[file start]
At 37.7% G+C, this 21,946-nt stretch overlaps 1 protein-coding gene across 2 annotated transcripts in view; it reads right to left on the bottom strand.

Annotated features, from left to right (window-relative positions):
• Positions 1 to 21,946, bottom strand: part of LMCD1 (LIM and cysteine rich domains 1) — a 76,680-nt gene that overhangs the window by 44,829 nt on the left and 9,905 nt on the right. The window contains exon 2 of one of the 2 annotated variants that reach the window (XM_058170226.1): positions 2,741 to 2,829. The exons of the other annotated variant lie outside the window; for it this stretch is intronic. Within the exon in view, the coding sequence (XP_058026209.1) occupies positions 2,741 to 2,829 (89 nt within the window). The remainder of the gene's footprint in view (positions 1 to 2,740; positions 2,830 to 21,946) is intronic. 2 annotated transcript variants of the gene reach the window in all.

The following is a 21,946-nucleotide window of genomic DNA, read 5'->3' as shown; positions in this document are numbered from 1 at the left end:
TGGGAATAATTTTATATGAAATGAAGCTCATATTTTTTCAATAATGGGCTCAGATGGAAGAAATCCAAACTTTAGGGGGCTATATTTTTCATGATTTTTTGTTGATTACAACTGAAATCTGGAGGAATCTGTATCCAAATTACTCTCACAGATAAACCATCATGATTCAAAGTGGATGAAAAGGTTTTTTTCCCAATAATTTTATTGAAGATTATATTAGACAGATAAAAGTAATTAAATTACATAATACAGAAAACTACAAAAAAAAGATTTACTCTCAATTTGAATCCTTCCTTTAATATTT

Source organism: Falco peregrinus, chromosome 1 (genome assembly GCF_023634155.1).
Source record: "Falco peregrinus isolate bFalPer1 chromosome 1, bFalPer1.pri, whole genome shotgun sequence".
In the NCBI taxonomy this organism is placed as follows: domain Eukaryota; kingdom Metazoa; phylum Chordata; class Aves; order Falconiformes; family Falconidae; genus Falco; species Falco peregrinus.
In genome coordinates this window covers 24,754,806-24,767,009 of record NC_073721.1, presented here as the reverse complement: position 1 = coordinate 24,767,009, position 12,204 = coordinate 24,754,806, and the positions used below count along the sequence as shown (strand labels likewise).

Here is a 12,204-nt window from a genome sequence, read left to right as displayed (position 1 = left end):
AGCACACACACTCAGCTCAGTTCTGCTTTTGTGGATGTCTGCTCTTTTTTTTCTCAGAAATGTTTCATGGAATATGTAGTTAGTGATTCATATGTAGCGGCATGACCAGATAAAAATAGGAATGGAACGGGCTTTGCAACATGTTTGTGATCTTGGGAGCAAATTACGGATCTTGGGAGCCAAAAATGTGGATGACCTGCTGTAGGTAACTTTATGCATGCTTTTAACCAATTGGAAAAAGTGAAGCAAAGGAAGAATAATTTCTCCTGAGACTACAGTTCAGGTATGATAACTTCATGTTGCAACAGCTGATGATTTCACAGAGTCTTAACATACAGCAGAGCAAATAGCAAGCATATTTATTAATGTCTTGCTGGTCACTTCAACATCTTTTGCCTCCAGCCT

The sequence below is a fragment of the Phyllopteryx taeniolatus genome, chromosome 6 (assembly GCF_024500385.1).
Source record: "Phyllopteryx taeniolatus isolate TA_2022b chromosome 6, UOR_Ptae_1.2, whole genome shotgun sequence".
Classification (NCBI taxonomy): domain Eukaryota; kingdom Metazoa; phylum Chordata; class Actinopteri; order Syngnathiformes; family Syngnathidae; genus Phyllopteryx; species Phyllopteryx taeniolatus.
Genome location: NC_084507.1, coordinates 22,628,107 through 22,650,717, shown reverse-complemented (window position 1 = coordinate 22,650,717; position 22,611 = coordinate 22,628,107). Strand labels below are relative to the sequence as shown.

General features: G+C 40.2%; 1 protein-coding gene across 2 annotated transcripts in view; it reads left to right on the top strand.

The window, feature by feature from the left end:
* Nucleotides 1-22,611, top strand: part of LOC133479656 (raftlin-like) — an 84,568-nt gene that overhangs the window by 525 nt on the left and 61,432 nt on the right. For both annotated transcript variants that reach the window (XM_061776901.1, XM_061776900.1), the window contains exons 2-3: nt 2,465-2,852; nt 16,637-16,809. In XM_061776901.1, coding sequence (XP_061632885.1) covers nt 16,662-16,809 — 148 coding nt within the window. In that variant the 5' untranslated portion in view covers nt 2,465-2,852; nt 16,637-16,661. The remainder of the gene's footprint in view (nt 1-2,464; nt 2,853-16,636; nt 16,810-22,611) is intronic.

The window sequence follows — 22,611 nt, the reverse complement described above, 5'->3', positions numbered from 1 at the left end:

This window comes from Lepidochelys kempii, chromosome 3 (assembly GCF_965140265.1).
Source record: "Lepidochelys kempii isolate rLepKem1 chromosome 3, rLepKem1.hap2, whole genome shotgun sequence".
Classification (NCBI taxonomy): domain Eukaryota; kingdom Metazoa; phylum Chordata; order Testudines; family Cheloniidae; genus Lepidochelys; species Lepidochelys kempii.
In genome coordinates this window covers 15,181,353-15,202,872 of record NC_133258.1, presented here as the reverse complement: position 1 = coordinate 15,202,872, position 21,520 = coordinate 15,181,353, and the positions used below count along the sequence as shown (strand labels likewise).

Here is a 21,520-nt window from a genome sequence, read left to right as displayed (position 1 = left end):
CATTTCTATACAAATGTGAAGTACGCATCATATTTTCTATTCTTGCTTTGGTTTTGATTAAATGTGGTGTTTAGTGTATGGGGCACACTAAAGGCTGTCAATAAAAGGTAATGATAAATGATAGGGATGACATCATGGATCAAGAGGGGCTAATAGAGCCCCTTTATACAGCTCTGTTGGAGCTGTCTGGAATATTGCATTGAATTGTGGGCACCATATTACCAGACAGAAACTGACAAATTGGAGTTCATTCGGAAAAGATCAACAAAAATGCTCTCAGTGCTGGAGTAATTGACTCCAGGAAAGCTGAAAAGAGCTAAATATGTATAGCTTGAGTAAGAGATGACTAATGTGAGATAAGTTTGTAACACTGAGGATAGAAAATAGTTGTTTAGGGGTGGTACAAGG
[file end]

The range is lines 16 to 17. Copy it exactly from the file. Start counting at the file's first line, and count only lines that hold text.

General features: G+C 40.2%; 1 protein-coding gene across 2 annotated transcripts in view; it reads left to right on the top strand.

The window, feature by feature from the left end: